Share

Watch It

On DVD: Now | On Blu-ray: TBD

Scooby-Doo 2: Monsters Unleashed Review

Other Critics provided by Metacritic.com

Critics scores range from 0 to 100, with higher scores indicating more favorable reviews.

  • 2.0
    34

    out of 100

    Metascore®
    Generally unfavorable reviews
    based on a weighted average of all
    critic review scores.

  • 25

    out of 100

    USA Today Mike Clark

    A little soon for any movie this millennium to reunite overacting Matthew Lillard, underacting Freddie Prinze Jr., feigning mousy Linda Cardellini and the more obviously lip-glossy Sarah Michelle Gellar.

    Read Full Review

  • 30

    out of 100

    The Hollywood Reporter Michael Rechtshaffen

    By the time they're done with all the tinkering, "Scooby-Doo" ends up bearing as much a resemblance to Hanna-Barbera as the recent "Cat in the Hat" did to Dr. Seuss.

    Read Full Review

  • 42

    out of 100

    Entertainment Weekly Scott Brown

    There's nothing overtly better or worse about this sequel. But the ''kids'' look to be pushing 30 now -- an awkward age for theme-park performers.

    Read Full Review

  • 50

    out of 100

    Chicago Sun-Times Roger Ebert

    What I felt as I watched Scooby-Doo 2 was not the intense dislike I had for the first film, but a kind of benign indifference.

    Read Full Review

  • See all Scooby-Doo 2: Monsters Unleashed reviews at Metacritic.com

For Families provided by Common Sense Media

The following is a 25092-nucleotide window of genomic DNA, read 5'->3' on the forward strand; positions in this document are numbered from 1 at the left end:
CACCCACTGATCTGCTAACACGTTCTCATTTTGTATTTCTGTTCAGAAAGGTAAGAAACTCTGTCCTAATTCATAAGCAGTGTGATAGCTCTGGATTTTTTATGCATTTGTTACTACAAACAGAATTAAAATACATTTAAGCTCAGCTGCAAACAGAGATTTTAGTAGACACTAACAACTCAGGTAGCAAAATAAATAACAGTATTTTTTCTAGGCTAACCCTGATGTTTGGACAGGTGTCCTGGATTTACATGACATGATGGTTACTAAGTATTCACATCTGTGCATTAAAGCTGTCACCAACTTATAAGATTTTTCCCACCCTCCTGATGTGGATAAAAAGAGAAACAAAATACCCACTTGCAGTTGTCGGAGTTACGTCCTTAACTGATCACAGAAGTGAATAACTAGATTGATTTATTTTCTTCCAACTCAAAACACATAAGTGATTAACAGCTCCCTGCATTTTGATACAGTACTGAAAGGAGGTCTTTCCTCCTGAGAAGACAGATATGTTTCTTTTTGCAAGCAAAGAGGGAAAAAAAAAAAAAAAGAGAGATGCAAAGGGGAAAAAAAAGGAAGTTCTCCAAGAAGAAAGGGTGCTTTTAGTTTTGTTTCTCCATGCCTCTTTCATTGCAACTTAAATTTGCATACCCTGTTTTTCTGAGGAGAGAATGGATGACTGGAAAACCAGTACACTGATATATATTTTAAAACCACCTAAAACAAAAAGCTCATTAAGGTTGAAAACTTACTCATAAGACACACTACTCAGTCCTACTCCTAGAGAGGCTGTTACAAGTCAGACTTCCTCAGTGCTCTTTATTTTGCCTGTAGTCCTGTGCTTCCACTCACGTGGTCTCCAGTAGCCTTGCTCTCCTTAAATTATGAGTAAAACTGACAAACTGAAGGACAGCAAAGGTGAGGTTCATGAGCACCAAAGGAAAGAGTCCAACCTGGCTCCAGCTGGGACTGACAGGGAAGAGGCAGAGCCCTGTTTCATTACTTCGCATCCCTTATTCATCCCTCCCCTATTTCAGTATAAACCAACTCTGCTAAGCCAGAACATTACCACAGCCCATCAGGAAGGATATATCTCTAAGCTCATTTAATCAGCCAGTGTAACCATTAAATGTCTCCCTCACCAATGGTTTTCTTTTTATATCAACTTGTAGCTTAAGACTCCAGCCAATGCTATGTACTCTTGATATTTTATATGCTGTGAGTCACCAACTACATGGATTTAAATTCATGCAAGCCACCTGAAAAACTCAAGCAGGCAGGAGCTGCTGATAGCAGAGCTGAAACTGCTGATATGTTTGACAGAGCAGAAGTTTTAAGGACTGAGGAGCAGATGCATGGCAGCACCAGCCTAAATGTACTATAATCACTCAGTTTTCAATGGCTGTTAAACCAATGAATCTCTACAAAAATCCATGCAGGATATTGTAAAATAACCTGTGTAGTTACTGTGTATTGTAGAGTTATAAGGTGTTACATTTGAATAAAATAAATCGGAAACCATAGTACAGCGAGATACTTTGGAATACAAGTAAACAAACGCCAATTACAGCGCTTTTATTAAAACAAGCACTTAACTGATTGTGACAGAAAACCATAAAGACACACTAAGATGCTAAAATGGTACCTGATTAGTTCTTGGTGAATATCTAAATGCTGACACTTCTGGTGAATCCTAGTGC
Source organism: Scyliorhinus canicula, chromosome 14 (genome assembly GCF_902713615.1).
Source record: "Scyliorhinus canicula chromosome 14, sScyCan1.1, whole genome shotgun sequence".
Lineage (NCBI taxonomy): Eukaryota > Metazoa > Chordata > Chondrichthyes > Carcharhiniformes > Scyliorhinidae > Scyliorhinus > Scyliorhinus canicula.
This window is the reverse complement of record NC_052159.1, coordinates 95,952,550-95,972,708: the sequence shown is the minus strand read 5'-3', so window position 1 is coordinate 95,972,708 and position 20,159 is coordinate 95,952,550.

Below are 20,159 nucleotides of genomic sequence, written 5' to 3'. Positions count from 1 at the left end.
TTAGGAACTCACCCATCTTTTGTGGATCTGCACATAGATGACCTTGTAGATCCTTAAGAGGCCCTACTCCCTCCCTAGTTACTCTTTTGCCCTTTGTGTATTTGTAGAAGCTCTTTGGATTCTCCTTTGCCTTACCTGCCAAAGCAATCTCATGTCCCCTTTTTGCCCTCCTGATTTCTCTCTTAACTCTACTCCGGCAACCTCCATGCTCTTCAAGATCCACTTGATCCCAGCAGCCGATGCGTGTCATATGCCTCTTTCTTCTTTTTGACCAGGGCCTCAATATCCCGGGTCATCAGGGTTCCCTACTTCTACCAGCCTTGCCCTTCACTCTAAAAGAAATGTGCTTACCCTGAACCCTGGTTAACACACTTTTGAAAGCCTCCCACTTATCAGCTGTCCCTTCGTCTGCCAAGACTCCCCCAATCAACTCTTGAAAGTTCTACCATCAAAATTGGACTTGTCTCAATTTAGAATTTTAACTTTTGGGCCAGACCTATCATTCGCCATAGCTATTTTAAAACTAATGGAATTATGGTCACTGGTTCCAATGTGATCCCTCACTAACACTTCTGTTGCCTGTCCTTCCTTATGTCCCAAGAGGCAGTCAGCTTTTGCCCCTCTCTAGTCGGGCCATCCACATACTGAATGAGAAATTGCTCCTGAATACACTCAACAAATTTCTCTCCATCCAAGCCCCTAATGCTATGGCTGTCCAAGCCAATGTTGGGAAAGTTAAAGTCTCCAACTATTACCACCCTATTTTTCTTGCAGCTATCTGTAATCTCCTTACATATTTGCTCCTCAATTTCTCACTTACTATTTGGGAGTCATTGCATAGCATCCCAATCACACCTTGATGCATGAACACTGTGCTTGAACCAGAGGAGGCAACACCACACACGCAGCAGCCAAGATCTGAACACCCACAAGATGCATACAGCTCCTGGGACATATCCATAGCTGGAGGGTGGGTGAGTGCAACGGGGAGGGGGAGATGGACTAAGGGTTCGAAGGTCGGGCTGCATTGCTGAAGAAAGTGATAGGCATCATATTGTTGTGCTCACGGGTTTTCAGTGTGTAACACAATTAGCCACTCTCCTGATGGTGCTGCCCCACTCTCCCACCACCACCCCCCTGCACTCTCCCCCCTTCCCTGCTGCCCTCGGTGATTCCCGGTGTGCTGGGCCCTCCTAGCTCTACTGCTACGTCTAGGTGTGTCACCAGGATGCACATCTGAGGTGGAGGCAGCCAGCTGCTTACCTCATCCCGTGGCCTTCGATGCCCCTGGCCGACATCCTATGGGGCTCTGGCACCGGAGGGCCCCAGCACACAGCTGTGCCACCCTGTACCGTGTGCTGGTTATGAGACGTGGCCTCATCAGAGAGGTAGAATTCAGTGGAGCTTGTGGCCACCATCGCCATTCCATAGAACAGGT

OK for kids 7+

Milder than the 1st, but not Scooby-snack worthy.

What Parents Need to Know

Parents need to know that the characters are in frequent peril that is intended to be comic, but may be overwhelming for some children. No one is hurt, but the ghosts and monsters are ghoulish looking and some kids may find them more scary than silly. A kick in the crotch is intended as humorous. The movie has some crude potty humor and some mild language ("butt," "screwed up"). There is a particularly annoying product placement for Burger King.

  • Families can talk about what it means to use a comment "out of context." What did Heather do to make Fred's statements seem as though they meant something other than what he intended? Why was it hard for Velma to believe that Patrick liked her? What do you think of Daphne's comment that "The object of a healthy relationship is to never let them know you have flaws?" Why did Shaggy think he was not helping his friends? What did he learn? Why was it so easy for Heather to change so many people's minds about the Mystery Inc. folks? What helps you decide what you think about people in the news?

The good stuff
  • message true0

    Messages: An abundance of potty humor. No diversity in the cast, but there are some strong female characters.

What to watch for
  • violence false3

    Violence and scariness: Comic peril that may be too intense for younger viewers. The ghosts and monsters are ghoulish looking and some kids may find them more scary than silly.

  • sex false0

    Sexy stuff: Not an issue

  • language false0

    Language: Mild schoolyard language ("screwed up").

  • consumerism false3

    Consumerism: Product placement for Burger King.

  • drugsalcoholtobacco false0

    Drinking, drugs and smoking: Not an issue

Advertisement